Odd infrared emission makes this neutron star special

(Credit: Getty Images)

An unusual infrared emission that the Hubble Space Telescope detected from a nearby neutron star could indicate that the pulsar has features never seen before, researchers report.

The observation could help astronomers better understand the evolution of neutron stars—the incredibly dense remnants of massive stars after a supernova. A paper describing the research and two possible explanations for the unusual finding appears in the Astrophysical Journal.

“This particular neutron star belongs to a group of seven nearby X-ray pulsars—nicknamed ‘the Magnificent Seven’…”

“This particular neutron star belongs to a group of seven nearby X-ray pulsars—nicknamed ‘the Magnificent Seven’—that are hotter than they ought to be considering their ages and available energy reservoir provided by the loss of rotation energy,” says lead author Bettina Posselt, associate research professor of astronomy and astrophysics at Penn State.

“We observed an extended area of infrared emissions around this neutron star—named RX J0806.4-4123—the total size of which translates into about 200 astronomical units (or 2.5 times the orbit of Pluto around the Sun) at the assumed distance of the pulsar,” Posselt says.

This is the first neutron star in which researchers have seen an extended emission only in the infrared. The researchers suggest two possibilities that could explain the extended infrared emission the Hubble Space Telescope saw. The first is that there is a disk of material—possibly mostly dust—surrounding the pulsar.

“One theory is that there could be what is known as a ‘fallback disk’ of material that coalesced around the neutron star after the supernova,” says Posselt. “Such a disk would be composed of matter from the progenitor massive star. Its subsequent interaction with the neutron star could have heated the pulsar and slowed its rotation. If confirmed as a supernova fallback disk, this result could change our general understanding of neutron star evolution.”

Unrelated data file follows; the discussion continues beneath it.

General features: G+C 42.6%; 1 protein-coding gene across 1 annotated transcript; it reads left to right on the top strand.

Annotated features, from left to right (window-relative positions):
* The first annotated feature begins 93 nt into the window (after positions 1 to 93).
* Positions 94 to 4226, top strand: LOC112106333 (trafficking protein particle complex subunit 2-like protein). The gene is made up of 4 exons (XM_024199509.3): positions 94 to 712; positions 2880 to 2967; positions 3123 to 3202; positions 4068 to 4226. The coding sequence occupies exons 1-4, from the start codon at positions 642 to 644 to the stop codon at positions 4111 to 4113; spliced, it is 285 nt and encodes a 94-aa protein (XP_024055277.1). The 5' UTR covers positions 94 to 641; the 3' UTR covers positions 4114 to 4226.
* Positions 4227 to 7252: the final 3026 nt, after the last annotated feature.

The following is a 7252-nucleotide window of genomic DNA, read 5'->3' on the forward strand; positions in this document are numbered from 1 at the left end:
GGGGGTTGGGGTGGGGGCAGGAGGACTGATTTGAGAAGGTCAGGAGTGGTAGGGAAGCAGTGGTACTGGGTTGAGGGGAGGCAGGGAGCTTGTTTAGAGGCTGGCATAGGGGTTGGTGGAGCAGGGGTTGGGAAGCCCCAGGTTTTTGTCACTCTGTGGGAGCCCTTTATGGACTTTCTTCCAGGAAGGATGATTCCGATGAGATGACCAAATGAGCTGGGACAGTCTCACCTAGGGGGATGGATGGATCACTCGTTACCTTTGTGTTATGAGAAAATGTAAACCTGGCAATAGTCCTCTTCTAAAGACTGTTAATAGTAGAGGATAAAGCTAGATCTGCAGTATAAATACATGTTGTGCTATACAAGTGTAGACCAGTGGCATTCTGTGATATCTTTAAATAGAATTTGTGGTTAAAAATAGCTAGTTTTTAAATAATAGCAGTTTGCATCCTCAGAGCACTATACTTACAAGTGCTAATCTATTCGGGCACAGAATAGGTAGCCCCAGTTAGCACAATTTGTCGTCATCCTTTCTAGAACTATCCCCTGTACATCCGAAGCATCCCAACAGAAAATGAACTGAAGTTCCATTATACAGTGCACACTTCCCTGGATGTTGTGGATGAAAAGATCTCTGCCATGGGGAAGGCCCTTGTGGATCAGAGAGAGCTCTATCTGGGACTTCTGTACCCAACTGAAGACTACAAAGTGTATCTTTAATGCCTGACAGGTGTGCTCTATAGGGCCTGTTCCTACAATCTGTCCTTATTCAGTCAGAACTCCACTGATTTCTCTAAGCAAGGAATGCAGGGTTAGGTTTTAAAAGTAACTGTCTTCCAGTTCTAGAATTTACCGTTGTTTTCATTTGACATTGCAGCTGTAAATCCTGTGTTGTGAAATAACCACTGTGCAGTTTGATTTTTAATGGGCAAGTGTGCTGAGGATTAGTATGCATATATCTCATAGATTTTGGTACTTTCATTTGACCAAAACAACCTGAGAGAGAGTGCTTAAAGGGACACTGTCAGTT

Illustrated GIF showing a neutron star with a circum-pulsar disk. If seen at the proper angle the scattered emission from the inner part of the disk could produce the extended infrared emission astronomers observed around the neutron star RX J0806.4-4123. (Credit: Nahks Tr’Ehnl, Penn State)

The second possible explanation for the extended infrared emission from this neutron star is a “pulsar wind nebula.”

“A pulsar wind nebula would require that the neutron star exhibits a pulsar wind,” says Posselt. “A pulsar wind can be produced when particles are accelerated in the electric field that is produced by the fast rotation of a neutron star with a strong magnetic field.

“As the neutron star travels through the interstellar medium at greater than the speed of sound, a shock can form where the interstellar medium and the pulsar wind interact. The shocked particles would then radiate synchrotron emission, causing the extended infrared emission that we see. Typically, pulsar wind nebulae are seen in X-rays and an infrared-only pulsar wind nebula would be very unusual and exciting,” Posselt explains.

Illustrated GIF showing a neutron star with a pulsar wind nebula produced by the interaction of the pulsar wind and the oncoming interstellar medium. A pulsar wind nebula could explain the extended infrared emission astronomers observed. Such an infrared-only pulsar wind nebula is unusual because it implies a rather low energy of the accelerated particles.(Credit: Nahks Tr’Ehnl, Penn State)

Although researchers generally study neutron stars in radio and high-energy emissions, such as X-rays, this study demonstrates that they can gain new and interesting information about neutron stars by studying them in the infrared. Using the new NASA James Webb Space Telescope, due to launch in 2021, astronomers will be able to further explore this newly opened discovery space in the infrared to better understand neutron star evolution.

Additional researchers are from Penn State; Sabanci University in Instanbul, Turkey; and the University of Arizona. NASA, the Scientific and Technological Research Council of Turkey, the U.S. National Science Foundation, Penn State, the Penn State Eberly College of Science, and the Pennsylvania Space Grant Consortium supported the research.

Source: Penn State